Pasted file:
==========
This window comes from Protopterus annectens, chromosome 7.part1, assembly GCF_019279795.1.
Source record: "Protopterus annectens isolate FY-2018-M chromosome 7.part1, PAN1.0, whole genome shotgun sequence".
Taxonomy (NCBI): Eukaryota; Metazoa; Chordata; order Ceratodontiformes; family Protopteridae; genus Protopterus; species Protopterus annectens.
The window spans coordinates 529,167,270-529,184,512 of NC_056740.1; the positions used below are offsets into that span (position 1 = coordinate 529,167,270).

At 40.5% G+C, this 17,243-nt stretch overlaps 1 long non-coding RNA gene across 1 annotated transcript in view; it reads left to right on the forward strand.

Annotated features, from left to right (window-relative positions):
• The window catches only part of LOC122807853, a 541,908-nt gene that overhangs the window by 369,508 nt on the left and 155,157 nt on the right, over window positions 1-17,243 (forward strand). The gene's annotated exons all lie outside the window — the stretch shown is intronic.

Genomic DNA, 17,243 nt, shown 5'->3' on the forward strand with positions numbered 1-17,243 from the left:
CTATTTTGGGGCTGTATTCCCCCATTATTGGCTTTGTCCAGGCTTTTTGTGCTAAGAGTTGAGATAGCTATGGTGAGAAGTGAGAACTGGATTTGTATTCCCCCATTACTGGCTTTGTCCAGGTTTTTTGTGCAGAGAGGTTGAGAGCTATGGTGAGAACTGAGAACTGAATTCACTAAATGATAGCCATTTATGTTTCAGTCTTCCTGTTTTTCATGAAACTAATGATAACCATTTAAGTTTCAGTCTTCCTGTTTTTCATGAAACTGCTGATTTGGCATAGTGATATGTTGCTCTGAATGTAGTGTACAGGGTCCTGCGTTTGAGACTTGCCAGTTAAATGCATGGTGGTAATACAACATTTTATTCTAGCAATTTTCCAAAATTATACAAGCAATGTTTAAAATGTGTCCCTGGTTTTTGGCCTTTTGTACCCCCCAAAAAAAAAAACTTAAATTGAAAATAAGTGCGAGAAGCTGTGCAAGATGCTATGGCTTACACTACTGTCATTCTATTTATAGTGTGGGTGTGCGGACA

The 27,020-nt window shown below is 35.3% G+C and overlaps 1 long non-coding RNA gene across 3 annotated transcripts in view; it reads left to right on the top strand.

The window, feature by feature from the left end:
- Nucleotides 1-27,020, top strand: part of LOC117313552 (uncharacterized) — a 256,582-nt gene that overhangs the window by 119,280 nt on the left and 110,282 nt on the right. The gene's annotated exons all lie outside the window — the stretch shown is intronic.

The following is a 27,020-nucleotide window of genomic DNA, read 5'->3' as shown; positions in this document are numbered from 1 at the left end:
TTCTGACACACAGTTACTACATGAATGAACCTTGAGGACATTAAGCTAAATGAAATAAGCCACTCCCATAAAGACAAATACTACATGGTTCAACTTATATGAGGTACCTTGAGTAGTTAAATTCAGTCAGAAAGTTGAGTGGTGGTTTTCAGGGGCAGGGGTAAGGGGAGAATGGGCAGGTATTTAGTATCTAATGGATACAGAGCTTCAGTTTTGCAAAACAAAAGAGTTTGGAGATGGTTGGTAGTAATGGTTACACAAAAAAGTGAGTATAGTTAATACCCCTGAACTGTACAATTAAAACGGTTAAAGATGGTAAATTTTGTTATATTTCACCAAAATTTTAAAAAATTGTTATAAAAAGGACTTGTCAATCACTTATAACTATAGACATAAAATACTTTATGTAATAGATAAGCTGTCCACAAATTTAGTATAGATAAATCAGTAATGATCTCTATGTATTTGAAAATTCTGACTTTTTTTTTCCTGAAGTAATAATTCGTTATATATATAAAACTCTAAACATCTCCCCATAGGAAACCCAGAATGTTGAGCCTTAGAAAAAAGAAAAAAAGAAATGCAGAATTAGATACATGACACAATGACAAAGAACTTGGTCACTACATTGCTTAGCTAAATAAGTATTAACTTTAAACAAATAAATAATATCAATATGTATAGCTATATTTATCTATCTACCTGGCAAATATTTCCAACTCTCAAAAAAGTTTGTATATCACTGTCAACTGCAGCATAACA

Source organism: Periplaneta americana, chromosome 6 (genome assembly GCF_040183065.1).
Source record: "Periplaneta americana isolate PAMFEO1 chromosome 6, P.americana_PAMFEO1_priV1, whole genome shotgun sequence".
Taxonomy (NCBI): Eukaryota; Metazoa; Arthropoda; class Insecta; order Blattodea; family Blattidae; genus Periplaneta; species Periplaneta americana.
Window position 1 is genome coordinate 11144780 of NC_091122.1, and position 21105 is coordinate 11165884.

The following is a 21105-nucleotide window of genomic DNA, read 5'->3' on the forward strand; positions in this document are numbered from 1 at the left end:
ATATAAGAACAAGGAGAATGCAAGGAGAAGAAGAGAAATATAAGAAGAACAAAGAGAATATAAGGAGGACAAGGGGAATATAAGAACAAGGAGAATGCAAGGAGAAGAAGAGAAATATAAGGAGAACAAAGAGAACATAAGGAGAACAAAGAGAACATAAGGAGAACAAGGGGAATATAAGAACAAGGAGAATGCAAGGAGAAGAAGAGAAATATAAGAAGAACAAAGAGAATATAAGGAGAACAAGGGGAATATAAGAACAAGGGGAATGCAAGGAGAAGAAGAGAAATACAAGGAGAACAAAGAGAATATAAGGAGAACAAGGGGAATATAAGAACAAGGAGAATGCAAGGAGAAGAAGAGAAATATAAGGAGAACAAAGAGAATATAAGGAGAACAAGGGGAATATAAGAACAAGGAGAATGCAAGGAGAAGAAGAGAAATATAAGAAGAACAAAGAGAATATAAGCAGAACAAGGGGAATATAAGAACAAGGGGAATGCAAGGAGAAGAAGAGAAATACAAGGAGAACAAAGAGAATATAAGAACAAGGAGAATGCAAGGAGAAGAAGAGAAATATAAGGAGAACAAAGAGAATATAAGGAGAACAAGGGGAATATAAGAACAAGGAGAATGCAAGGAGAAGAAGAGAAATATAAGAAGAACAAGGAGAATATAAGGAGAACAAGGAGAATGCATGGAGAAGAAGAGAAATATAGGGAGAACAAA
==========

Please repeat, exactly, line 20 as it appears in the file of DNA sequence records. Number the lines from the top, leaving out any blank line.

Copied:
ATATAAGAACAAGGAGAATGCAAGGAGAAGAAGAGAAATATAAGAAGAACAAAGAGAATATAAGGAGGACAAGGGGAATATAAGAACAAGGAGAATGCAAGGAGAAGAAGAGAAATATAAGGAGAACAAAGAGAACATAAGGAGAACAAAGAGAACATAAGGAGAACAAGGGGAATATAAGAACAAGGAGAATGCAAGGAGAAGAAGAGAAATATAAGAAGAACAAAGAGAATATAAGGAGAACAAGGGGAATATAAGAACAAGGGGAATGCAAGGAGAAGAAGAGAAATACAAGGAGAACAAAGAGAATATAAGGAGAACAAGGGGAATATAAGAACAAGGAGAATGCAAGGAGAAGAAGAGAAATATAAGGAGAACAAAGAGAATATAAGGAGAACAAGGGGAATATAAGAACAAGGAGAATGCAAGGAGAAGAAGAGAAATATAAGAAGAACAAAGAGAATATAAGCAGAACAAGGGGAATATAAGAACAAGGGGAATGCAAGGAGAAGAAGAGAAATACAAGGAGAACAAAGAGAATATAAGAACAAGGAGAATGCAAGGAGAAGAAGAGAAATATAAGGAGAACAAAGAGAATATAAGGAGAACAAGGGGAATATAAGAACAAGGAGAATGCAAGGAGAAGAAGAGAAATATAAGAAGAACAAGGAGAATATAAGGAGAACAAGGAGAATGCATGGAGAAGAAGAGAAATATAGGGAGAACAAA